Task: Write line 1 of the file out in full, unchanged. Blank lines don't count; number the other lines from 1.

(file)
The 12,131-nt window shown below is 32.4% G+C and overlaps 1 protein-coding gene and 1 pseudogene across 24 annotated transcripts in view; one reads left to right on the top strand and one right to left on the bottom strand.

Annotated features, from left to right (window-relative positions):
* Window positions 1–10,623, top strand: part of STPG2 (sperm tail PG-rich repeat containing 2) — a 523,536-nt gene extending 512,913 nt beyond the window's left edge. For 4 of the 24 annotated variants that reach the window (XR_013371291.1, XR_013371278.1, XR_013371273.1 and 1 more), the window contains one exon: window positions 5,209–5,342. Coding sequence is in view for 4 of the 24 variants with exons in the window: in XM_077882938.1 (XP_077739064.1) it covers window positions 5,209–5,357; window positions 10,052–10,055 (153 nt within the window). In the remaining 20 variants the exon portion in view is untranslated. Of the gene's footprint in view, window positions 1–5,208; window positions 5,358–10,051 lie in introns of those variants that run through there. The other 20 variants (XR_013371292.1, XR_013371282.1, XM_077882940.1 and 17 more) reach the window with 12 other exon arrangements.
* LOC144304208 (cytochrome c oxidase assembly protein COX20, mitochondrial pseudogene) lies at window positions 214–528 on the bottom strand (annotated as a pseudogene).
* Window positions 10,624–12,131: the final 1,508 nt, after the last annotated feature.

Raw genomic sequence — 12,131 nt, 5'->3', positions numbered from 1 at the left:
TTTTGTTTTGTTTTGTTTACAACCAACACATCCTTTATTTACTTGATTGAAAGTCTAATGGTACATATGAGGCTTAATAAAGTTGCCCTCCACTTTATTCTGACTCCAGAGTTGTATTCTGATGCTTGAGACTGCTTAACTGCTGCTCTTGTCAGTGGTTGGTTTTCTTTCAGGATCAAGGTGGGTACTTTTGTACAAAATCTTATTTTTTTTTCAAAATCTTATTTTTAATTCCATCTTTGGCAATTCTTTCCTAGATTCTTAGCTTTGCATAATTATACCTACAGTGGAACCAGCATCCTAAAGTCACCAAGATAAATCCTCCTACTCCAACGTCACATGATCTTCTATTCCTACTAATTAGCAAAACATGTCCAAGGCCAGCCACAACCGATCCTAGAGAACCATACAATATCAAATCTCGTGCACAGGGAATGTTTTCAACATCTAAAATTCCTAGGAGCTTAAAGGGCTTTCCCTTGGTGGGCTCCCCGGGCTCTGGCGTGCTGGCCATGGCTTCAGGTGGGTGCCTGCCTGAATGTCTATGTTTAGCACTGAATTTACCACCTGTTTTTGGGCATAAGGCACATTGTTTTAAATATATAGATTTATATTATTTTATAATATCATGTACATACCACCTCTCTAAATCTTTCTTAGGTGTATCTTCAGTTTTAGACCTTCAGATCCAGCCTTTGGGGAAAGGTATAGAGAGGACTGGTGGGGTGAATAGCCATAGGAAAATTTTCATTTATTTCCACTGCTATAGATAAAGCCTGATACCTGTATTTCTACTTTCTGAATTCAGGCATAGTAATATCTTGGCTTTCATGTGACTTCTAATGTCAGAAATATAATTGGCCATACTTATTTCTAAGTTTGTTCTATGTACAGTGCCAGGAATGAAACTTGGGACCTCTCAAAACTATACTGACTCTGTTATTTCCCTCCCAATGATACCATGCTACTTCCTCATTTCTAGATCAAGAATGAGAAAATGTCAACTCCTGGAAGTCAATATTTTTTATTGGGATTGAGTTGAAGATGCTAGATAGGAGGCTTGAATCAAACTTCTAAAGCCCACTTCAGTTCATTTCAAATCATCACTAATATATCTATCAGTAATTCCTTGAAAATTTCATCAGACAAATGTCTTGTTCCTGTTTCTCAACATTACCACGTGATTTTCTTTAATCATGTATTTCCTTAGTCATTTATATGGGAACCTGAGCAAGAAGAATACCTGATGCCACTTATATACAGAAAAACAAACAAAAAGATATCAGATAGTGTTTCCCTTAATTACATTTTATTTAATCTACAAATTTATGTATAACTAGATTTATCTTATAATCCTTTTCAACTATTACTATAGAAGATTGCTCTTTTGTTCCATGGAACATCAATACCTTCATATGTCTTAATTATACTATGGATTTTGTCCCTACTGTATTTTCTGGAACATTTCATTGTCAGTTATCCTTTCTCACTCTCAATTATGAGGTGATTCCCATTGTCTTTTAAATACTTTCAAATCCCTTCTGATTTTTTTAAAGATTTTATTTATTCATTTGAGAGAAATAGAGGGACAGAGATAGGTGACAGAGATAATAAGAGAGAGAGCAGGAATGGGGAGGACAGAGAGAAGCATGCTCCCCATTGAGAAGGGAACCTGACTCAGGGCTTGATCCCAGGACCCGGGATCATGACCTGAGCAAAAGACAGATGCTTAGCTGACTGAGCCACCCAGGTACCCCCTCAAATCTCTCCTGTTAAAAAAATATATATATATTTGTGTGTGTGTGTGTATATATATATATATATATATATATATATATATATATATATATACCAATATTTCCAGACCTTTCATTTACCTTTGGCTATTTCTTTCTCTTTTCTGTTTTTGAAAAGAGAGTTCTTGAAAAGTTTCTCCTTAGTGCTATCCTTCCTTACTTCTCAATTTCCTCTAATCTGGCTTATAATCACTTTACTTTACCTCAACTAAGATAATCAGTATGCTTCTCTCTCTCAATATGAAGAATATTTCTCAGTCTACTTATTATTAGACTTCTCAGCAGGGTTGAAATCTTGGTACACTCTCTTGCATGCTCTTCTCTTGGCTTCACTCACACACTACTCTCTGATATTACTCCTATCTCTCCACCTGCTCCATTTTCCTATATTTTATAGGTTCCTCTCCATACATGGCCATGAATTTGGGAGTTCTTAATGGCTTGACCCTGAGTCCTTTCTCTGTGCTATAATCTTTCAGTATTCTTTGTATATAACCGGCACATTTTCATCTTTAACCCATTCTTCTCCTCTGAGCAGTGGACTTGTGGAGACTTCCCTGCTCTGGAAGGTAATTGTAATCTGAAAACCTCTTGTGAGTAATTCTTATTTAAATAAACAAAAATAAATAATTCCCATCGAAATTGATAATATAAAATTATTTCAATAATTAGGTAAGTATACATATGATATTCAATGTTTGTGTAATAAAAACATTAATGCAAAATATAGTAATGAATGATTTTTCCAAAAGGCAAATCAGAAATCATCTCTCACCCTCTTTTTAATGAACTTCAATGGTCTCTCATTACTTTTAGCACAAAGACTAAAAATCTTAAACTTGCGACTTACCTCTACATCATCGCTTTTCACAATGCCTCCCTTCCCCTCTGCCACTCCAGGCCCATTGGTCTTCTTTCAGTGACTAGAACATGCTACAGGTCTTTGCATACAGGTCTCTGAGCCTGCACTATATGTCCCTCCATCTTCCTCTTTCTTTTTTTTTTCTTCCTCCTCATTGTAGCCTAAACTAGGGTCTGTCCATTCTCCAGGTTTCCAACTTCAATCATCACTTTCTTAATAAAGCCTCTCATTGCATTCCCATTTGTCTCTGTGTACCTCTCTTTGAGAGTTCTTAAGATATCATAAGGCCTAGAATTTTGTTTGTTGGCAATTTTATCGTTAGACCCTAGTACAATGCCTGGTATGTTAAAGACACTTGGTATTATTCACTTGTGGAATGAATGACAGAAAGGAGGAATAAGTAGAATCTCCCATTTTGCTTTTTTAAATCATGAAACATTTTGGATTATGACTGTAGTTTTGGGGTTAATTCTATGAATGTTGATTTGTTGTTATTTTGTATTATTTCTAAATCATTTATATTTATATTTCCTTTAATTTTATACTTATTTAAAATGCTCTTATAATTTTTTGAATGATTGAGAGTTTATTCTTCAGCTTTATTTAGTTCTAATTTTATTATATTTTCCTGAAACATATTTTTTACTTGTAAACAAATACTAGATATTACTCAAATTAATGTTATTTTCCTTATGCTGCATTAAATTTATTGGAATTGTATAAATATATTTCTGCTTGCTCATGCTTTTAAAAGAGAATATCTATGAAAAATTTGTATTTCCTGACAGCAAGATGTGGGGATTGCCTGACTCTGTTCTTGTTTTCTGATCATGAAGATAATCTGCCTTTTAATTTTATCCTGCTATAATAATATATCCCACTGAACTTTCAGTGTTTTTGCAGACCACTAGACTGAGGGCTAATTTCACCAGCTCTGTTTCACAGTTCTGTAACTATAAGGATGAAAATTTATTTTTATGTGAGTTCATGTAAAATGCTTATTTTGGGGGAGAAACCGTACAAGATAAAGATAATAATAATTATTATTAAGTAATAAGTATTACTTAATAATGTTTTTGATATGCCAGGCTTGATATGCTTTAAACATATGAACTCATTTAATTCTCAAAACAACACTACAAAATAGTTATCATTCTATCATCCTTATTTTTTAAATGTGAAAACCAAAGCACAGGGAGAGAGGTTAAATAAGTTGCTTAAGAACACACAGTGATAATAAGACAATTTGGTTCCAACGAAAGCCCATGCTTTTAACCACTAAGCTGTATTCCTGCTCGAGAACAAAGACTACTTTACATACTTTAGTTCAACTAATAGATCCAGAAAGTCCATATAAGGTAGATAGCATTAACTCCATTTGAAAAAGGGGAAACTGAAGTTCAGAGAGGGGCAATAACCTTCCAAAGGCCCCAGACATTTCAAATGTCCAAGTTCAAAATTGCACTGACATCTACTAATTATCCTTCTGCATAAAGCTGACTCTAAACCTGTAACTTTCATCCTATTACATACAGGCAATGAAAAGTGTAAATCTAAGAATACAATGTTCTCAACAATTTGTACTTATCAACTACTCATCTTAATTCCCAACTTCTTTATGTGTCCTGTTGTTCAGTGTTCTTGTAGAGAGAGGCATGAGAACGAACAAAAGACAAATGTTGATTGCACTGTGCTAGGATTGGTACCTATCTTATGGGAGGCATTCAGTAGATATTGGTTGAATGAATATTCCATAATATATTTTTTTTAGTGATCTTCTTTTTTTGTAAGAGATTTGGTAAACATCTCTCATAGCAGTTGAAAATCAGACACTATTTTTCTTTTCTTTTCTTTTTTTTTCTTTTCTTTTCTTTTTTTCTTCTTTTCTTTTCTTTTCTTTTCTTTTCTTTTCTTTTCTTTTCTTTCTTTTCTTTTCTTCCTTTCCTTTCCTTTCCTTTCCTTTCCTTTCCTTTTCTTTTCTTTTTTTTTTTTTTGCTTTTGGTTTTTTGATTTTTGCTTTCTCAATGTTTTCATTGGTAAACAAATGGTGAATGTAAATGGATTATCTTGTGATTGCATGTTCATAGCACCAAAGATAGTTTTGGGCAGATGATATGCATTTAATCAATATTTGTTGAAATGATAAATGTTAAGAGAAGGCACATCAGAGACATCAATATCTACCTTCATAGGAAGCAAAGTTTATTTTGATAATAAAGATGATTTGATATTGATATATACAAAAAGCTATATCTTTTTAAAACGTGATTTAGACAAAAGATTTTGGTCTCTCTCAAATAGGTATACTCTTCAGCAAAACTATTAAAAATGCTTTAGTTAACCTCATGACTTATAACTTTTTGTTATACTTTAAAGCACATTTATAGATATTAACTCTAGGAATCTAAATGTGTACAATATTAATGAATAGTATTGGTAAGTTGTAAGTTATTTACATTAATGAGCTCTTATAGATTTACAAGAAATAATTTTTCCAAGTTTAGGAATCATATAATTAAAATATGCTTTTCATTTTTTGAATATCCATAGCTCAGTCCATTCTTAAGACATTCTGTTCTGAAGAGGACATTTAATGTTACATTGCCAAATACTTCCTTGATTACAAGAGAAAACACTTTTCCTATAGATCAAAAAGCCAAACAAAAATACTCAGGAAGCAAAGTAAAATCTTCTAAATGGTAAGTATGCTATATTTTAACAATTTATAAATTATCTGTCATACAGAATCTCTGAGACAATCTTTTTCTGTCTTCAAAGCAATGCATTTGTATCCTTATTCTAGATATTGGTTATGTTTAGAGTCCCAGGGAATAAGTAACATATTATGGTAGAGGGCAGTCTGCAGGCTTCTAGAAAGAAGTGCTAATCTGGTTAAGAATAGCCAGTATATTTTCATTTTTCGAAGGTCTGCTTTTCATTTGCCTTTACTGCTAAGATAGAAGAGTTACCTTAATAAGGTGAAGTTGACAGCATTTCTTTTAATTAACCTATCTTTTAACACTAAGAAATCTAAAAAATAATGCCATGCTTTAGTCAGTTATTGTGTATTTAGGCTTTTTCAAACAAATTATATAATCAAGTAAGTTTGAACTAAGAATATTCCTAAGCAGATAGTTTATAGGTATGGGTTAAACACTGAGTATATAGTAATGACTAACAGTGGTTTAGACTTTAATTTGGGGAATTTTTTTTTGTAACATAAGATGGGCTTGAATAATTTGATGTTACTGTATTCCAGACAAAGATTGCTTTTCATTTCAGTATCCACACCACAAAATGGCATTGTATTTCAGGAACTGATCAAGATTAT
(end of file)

The 12,131-nt window shown below is 32.4% G+C and overlaps 1 protein-coding gene and 1 pseudogene across 24 annotated transcripts in view; one reads left to right on the top strand and one right to left on the bottom strand.